Responding to the commissioners’ questions about the netting out of PDR fees, Sucré said, “It’s not a discount.” His boss, Planning Director John Rahaim, repeated that claim, adding that “if there’s an existing use, there are certain impacts associated with that use.” The fee “is simply addressing the additional impact” of the new use—in this case, the “net difference” between the higher impact of office and the lesser impact of PDR. This, Rahaim said, is “standard operating procedure.”
It’s also what’s mandated by Planning Code Section 411.3(c)(2):
When calculating the TIDF for a development project in which there is a change of use such that the rate charged for the new economic activity catgeory is higher than the rate charged for the existing economic activity category, the TIDF per square foot rate for the change of use shall be the differences between the rate charged for the new use and the existing use.
I can’t find a comparable passage in the Planning Code about the Jobs-Housing fees. But Tables 413.6A and 413.6B indicate (after a fashion) that with a change of use from PDR to office, PDR fees are to be subtracted from the office fees… (more)
By Cory Weinberg : San Francisco Business Times – excerpt
San Francisco developers looking to build office towers in parts of the South of Market neighborhood could for the first time have to pay extra fees to help create new space for nonprofits in the area.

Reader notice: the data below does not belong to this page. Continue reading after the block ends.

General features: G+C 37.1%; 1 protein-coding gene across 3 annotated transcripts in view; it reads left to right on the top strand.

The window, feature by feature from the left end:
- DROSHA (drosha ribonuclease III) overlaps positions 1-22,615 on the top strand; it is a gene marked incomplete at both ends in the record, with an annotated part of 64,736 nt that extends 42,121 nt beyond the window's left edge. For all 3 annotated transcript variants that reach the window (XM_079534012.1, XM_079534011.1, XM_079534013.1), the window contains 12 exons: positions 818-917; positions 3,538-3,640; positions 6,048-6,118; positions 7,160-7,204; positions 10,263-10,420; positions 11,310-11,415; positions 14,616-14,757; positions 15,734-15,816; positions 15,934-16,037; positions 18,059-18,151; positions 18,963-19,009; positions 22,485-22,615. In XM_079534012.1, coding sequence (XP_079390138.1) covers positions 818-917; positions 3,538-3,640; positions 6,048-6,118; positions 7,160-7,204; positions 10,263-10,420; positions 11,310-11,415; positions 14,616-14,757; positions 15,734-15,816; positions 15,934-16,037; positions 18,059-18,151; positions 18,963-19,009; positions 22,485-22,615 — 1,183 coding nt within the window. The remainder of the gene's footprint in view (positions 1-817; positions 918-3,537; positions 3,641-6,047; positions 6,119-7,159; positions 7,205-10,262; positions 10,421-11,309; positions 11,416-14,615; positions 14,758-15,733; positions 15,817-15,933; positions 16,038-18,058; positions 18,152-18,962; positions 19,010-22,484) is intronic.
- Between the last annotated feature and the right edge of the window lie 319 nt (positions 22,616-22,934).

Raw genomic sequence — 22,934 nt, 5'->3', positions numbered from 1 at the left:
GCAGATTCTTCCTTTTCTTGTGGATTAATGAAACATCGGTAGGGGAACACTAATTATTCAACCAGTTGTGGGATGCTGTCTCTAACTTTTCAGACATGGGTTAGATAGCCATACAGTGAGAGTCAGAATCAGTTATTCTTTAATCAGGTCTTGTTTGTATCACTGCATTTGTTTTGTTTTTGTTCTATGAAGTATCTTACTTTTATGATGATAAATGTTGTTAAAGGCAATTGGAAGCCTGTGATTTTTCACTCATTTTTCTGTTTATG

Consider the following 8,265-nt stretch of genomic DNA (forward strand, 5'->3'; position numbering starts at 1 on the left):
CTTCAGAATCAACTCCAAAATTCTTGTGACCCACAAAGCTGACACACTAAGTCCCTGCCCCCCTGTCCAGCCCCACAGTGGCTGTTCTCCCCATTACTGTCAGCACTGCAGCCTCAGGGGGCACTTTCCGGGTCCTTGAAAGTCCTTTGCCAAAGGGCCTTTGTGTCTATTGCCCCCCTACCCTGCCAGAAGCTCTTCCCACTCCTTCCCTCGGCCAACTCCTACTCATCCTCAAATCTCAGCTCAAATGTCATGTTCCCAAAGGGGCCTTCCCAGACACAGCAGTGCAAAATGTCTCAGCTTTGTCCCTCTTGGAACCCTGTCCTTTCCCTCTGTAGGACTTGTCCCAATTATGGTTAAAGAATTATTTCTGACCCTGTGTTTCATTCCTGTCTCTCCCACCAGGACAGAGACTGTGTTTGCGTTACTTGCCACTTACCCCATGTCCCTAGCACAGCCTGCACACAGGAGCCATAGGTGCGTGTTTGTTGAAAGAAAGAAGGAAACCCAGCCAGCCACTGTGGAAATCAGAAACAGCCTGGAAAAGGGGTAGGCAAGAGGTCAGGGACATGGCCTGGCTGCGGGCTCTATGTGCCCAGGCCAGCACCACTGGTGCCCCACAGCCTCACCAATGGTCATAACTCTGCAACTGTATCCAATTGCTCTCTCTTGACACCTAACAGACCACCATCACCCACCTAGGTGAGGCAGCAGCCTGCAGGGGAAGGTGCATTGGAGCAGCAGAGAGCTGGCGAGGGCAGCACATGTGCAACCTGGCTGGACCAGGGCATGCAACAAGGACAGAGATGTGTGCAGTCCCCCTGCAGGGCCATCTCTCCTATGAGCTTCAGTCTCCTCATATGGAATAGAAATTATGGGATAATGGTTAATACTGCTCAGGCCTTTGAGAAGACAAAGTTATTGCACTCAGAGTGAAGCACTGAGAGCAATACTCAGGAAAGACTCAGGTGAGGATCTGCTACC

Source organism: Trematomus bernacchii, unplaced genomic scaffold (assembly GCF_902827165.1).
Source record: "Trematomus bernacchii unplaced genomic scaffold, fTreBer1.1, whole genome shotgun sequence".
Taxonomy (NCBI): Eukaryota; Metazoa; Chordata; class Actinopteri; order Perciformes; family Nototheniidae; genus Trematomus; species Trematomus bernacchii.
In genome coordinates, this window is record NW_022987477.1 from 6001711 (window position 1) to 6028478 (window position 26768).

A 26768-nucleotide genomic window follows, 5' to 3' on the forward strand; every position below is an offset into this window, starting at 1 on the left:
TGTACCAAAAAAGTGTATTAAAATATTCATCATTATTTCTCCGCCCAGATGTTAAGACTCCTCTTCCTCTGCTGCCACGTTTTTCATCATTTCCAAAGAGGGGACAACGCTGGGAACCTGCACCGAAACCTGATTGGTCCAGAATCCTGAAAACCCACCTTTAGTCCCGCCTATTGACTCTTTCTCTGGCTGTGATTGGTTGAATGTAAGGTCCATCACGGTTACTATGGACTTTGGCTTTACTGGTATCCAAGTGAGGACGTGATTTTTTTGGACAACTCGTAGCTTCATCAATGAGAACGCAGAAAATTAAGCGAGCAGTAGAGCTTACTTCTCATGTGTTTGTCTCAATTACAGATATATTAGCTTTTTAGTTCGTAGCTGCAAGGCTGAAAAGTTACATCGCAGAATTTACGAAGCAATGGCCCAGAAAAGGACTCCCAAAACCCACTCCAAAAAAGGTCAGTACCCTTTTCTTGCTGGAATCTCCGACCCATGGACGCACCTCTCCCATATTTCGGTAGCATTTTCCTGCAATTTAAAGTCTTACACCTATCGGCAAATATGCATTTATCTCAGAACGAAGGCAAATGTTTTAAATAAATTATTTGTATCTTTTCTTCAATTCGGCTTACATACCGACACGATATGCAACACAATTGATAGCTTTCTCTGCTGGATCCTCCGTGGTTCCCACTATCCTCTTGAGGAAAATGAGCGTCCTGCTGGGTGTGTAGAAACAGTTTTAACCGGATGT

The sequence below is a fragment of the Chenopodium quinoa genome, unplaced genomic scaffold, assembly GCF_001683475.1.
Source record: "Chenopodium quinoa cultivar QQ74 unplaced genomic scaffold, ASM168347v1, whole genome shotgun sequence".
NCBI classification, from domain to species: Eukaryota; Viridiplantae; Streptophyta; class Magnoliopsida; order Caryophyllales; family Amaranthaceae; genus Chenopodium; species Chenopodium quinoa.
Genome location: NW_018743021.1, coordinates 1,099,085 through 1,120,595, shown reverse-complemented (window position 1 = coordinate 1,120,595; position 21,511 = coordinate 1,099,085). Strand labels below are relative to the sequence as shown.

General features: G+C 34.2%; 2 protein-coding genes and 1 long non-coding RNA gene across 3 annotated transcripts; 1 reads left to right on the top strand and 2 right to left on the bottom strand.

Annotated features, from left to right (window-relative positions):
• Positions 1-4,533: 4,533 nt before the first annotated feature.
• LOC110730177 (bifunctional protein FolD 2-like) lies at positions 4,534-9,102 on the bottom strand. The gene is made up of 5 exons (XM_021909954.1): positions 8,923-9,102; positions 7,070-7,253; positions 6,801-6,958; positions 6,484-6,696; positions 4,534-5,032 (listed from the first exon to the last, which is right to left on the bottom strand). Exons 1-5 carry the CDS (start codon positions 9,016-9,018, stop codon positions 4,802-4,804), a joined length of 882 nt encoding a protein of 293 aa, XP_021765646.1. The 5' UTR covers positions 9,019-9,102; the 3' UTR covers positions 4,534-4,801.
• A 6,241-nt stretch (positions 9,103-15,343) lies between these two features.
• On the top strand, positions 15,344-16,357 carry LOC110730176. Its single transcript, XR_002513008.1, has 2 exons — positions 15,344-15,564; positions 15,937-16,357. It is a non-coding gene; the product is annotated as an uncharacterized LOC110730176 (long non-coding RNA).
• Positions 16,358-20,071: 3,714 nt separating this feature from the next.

The impact fees — aimed to help nonprofits that have started to flee the city because of high rents — could be adopted as part of the Central SoMa Plan. That zoning plan will set new zoning rules and add millions of dollars worth of land value to the 10.5 acres around the future Central Subway line. (The $1.59 billion subway line now under construction will run 1.7 miles from SoMa to Chinatown.) But the fee plan under consideration will likely be controversial in the business community…
The planning department would also institute a mix of mechanisms to help nonprofits, including instituting development bonuses for office developers that protect existing community facilities. The plan could also incentivize developers to build new space for organizations that focus on production, distribution and repair, or PDR…
Giving teeth to affordable housing wishes
When voters approved Proposition K by a wide margin, they passed a measure that “attempted to ensure” that one-third of housing in the city is affordable. But it lacked regulatory enforcement. The planning department now appears to be taking up that goal as a mandate…